The Fourth of July is filled with lights, sounds, and smells…a day filled with sensory experiences…yet it comes and goes quickly. Contrast that with Easter morning. The resurrection on Easter morning happened in secret, and it was revealed slowly over time. Why was the greatest moment in all of human history hidden from human eyes? Why was that moment not big, loud, and flashy for all the world to see? Why did Jesus choose to reveal the glory of His resurrection slowly? Maybe…just maybe…this is the way of things.
I really believe that our hearts, minds, and bodies are not attuned to real power and real glory. We have been conditioned to want God to work like Google. We want an immediate answer, immediate healing, immediate freedom, and immediate peace. We often aren’t willing to cooperate with the process of God’s powerful work in our lives. Where did we get the idea that loudness is more powerful than the quiet, that being fast is more glorious than what happens slowly, or that being seen and heard has more impact on the world than being hidden?
Several years ago, I went with a group of guys to the Grand Canyon. I really wasn’t prepared for what I would see. I had seen it in photos and captured in movies a million times, but when I saw it in person, I was absolutely awestruck. Consider for a moment the processes that created the canyon: It took millions of years for the Colorado River to cut through the rock - inch by inch, and year by year. It wasn’t fast and it wasn’t flashy, but look at the end result. We are moved to awe and wonder.
Here’s the deal: God wants to do deep work for you, in you, and through you. Deep healing, deep freedom, and deep intimacy with God isn’t usually forged in a solitary moment accompanied by signs and wonders. Could he do it that way? Yes. Has he done it this way? Yes. Is this always the best way? Only God knows. What we do know is that God is constantly laboring for us. Just like the waters of the Colorado River, God’s persistent movement in your life cuts and reshapes you, and smooths your rough edges to make you the man or woman he has created you to be. God wants to heal you, he wants you to share in His resurrected life, and he wants you to experience his power and glory in a real, tangible, and undeniable way. There is no doubt about this. However, it takes radical trust to surrender to the way He wants to do this in your life. Our task is to surrender to God’s work and not to resist it, to open our hands and hour hearts to Him and resist the temptation to grasp for what, perhaps, isn’t ours…yet.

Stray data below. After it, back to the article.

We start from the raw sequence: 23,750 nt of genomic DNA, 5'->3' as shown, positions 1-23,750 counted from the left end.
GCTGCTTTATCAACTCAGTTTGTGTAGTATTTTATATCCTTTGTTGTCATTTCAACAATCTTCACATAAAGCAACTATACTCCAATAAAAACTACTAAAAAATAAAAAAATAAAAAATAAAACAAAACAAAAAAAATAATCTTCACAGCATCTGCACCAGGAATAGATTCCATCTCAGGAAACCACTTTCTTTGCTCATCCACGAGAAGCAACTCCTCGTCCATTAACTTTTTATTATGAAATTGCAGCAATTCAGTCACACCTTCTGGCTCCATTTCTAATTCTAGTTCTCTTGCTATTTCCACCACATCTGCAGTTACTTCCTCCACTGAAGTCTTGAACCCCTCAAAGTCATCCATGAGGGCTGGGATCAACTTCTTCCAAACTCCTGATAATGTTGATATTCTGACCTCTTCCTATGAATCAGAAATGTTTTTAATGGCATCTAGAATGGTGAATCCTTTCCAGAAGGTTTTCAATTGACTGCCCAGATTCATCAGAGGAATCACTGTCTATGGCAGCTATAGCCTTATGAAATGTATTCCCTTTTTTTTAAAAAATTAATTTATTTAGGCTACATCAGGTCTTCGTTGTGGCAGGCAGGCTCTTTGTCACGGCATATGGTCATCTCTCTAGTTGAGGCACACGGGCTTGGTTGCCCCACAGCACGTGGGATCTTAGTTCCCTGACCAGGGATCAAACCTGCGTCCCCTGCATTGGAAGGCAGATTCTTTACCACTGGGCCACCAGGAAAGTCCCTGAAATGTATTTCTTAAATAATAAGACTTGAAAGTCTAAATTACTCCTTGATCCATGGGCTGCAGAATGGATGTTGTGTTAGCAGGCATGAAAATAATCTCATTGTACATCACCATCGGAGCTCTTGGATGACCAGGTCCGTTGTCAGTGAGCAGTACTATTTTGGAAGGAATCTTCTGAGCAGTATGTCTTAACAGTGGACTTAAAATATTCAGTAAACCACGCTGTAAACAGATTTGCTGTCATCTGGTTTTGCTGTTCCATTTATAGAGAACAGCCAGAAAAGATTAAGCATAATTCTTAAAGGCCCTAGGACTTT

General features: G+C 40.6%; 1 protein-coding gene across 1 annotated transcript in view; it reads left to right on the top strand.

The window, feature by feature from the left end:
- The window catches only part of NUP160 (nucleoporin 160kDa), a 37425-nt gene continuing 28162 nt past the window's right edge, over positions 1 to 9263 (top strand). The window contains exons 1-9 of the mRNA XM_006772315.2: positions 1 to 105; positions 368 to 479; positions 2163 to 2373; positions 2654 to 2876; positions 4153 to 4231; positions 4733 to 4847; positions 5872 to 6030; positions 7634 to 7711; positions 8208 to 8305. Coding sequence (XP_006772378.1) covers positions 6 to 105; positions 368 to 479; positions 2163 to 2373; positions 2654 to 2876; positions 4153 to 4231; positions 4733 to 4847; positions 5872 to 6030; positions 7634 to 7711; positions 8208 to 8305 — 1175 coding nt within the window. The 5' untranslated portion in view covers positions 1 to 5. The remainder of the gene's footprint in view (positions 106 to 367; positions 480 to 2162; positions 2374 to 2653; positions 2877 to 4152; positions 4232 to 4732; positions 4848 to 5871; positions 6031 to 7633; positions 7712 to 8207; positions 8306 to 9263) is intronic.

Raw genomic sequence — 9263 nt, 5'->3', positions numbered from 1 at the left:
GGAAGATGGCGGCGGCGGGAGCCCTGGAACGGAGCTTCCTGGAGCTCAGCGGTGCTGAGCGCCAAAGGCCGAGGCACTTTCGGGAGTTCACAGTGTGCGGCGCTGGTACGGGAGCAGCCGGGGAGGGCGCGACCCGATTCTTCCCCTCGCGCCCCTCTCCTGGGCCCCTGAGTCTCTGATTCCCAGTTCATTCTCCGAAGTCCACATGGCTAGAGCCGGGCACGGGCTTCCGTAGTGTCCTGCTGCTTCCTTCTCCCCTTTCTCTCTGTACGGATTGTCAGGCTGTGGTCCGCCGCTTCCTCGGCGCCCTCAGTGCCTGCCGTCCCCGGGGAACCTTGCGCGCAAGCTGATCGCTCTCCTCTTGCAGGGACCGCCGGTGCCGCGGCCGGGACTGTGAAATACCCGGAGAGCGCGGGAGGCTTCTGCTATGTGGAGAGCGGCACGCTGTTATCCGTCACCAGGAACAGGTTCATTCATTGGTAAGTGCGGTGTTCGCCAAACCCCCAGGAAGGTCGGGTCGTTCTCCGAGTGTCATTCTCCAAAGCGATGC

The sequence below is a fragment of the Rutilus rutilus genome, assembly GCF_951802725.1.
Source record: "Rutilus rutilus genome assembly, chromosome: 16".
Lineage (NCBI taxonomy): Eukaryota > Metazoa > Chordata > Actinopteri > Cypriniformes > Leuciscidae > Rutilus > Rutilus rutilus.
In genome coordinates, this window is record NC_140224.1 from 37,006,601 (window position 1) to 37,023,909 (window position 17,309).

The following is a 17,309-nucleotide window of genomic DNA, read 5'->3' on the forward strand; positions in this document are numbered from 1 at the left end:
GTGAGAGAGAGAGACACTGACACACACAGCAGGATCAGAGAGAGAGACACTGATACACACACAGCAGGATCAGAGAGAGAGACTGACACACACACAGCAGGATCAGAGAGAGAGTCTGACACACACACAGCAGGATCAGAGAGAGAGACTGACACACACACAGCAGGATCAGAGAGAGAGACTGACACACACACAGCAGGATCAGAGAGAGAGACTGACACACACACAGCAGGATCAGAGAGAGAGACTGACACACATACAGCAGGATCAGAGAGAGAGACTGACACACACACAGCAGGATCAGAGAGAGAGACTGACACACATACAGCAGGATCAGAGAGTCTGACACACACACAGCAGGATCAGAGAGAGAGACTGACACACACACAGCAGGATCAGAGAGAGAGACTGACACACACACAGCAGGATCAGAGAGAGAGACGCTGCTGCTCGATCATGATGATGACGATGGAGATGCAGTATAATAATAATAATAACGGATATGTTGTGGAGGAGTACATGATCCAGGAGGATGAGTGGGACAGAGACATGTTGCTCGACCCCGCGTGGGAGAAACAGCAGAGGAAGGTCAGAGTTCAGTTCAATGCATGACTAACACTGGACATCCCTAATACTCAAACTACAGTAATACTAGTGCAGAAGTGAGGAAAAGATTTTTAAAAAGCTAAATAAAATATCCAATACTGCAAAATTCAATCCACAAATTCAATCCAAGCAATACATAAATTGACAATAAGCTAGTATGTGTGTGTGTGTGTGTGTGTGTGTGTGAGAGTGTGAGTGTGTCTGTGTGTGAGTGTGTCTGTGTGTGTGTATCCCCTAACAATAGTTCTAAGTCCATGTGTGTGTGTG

Maybe there are moments in your life when God feels distant. Perhaps even today, on Easter morning, the resurrection of Christ feels far away from you. Maybe your life doesn’t look very glorious. Take heart in the fact that God is working in you right now. If you are open to Him today, the river of grace made available to you by Christ’s resurrection will flow over your dry bones and bring you new life. There is glory and power in His slow, hidden, and quiet work in you.